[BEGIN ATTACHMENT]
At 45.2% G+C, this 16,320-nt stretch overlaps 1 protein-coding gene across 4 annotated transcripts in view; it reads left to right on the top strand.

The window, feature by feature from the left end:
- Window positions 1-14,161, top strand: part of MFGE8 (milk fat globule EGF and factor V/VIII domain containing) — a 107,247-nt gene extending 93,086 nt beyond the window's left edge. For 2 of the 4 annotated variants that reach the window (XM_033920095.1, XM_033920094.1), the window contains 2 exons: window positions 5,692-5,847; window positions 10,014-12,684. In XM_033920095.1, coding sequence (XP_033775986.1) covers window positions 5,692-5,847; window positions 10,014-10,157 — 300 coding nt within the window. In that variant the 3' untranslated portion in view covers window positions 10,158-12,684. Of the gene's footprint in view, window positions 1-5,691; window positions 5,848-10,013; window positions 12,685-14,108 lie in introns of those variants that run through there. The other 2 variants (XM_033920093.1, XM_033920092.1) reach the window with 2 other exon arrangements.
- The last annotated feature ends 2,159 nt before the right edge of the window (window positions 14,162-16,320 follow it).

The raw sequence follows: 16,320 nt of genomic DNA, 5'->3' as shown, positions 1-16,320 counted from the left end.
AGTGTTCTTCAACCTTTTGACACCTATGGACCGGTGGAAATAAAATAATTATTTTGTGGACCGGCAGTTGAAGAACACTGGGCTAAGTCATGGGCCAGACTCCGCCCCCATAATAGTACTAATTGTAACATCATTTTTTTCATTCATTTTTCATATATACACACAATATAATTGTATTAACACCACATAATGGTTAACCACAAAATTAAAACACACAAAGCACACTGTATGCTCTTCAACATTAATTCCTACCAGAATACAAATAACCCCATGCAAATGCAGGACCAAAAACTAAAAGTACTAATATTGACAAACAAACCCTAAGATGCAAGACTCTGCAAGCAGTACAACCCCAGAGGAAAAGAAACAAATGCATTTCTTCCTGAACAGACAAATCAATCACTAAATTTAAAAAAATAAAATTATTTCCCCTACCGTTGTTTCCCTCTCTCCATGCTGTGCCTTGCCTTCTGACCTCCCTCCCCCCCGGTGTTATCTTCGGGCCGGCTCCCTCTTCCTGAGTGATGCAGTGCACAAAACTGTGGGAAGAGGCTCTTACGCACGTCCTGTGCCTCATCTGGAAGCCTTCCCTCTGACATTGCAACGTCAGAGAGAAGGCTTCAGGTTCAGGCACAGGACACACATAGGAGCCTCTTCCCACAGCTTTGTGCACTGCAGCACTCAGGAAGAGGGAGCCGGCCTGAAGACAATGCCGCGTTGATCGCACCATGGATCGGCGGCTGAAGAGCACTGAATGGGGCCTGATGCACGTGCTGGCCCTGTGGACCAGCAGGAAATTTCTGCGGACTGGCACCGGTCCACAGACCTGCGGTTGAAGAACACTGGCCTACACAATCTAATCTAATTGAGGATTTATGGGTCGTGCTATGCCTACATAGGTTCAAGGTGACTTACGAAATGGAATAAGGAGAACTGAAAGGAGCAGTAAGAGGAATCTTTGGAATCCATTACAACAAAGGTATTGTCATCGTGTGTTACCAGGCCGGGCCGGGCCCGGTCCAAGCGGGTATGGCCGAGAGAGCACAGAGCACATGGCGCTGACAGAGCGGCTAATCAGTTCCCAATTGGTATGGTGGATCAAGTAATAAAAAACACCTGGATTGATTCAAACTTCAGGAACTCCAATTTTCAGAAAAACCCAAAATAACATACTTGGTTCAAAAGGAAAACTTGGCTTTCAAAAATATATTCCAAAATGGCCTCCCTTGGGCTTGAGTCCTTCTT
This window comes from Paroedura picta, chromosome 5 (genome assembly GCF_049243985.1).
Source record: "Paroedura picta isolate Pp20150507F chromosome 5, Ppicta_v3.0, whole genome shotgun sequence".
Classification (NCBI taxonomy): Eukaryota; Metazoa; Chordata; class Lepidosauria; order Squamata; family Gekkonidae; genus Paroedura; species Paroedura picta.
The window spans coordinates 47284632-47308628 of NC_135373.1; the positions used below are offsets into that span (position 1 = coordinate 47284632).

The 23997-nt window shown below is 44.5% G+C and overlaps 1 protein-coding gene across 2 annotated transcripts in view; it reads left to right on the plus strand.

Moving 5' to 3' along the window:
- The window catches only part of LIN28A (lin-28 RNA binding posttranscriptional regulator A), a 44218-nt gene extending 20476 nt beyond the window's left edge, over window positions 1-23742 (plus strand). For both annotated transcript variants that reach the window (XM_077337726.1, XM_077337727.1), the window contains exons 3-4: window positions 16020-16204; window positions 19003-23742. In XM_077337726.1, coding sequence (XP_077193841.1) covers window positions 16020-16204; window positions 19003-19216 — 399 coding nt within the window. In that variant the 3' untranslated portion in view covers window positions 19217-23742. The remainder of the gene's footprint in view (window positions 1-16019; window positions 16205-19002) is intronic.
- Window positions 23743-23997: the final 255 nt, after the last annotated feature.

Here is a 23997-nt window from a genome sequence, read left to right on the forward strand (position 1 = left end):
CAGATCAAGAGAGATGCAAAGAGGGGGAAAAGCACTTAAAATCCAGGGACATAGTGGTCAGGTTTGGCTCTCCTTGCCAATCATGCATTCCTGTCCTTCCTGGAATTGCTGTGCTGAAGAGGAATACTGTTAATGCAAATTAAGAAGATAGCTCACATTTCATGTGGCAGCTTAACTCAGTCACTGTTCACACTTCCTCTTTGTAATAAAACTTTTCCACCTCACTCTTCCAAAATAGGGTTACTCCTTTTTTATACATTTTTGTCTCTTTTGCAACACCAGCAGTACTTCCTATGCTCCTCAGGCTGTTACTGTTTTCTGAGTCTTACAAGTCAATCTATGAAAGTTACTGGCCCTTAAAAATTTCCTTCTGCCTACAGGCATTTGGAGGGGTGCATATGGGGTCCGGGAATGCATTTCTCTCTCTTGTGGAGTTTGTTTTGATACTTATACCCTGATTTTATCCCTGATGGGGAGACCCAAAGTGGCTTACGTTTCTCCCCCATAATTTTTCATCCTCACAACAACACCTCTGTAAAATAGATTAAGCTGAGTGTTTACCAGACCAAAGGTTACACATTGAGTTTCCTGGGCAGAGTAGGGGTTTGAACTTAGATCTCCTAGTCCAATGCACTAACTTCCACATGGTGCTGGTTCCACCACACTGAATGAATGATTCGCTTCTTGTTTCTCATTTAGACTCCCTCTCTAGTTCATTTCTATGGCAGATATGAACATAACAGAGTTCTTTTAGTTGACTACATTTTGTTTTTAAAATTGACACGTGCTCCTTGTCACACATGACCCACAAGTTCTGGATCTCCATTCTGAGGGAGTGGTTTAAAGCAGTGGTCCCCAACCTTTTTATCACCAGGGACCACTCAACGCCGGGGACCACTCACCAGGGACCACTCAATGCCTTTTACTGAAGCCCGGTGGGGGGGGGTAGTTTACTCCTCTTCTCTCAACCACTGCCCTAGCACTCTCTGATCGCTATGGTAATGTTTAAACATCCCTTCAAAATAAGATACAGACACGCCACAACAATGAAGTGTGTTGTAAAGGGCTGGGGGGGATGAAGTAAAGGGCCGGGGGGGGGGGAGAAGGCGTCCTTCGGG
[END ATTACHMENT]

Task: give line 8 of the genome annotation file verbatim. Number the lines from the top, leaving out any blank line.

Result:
Source record: "Paroedura picta isolate Pp20150507F chromosome 5, Ppicta_v3.0, whole genome shotgun sequence".